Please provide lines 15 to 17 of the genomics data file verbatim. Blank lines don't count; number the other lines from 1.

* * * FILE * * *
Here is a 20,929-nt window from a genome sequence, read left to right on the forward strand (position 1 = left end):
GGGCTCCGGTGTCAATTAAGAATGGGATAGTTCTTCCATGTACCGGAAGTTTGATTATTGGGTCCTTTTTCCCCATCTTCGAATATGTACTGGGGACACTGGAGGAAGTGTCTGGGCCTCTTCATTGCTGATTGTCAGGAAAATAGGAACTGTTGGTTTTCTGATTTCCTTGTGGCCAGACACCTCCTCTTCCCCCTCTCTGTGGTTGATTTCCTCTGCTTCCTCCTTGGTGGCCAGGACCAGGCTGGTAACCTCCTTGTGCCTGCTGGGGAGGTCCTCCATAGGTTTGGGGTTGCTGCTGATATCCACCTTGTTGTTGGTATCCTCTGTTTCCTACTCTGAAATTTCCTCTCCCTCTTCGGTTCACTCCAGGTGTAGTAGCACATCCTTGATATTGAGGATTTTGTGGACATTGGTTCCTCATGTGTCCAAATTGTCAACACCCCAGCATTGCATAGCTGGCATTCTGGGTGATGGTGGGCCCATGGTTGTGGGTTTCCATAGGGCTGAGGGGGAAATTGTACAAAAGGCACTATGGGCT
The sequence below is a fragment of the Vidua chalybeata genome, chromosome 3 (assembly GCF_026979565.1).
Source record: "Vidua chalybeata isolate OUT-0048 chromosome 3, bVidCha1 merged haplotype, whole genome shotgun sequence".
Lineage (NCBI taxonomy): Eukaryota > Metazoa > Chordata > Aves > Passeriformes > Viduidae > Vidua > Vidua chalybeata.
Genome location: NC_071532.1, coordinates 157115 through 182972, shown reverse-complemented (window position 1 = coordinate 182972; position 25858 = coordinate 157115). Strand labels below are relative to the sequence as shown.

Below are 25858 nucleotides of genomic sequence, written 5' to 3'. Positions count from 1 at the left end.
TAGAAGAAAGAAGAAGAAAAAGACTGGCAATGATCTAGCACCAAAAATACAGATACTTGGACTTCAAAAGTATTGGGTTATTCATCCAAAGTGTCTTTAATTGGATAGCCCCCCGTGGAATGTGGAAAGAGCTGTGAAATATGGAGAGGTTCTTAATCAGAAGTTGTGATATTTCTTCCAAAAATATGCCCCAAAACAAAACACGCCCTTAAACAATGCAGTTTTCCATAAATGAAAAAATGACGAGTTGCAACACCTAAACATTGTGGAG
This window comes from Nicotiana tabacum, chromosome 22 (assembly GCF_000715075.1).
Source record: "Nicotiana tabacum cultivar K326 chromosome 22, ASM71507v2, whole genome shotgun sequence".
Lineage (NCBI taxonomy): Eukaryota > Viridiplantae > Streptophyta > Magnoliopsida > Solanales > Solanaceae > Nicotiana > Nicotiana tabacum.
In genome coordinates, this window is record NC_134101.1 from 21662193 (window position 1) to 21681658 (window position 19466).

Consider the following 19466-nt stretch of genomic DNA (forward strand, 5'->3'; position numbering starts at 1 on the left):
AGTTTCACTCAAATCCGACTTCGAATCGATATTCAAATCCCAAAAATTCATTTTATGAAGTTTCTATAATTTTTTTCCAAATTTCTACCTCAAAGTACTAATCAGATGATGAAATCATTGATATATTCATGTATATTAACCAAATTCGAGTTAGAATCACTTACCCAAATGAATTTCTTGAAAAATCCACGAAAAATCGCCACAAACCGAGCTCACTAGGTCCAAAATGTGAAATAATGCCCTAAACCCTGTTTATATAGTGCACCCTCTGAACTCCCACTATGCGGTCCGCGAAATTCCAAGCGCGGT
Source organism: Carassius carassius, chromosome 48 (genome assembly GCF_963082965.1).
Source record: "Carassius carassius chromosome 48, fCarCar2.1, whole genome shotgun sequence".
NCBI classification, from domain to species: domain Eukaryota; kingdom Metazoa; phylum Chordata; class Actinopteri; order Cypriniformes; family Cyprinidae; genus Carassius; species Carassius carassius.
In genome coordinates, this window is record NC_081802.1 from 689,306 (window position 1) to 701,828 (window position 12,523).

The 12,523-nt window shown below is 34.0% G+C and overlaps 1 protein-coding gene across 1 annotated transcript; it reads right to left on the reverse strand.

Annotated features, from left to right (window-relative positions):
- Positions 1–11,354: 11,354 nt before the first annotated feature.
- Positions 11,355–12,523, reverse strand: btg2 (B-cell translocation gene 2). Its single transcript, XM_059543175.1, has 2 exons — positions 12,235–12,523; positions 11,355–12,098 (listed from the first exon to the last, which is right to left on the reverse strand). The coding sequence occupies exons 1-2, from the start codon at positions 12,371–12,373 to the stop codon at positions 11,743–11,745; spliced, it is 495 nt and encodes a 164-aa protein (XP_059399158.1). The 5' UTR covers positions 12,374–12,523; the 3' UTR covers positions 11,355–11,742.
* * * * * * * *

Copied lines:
Source organism: Carassius carassius, chromosome 48 (genome assembly GCF_963082965.1).
Source record: "Carassius carassius chromosome 48, fCarCar2.1, whole genome shotgun sequence".
NCBI classification, from domain to species: domain Eukaryota; kingdom Metazoa; phylum Chordata; class Actinopteri; order Cypriniformes; family Cyprinidae; genus Carassius; species Carassius carassius.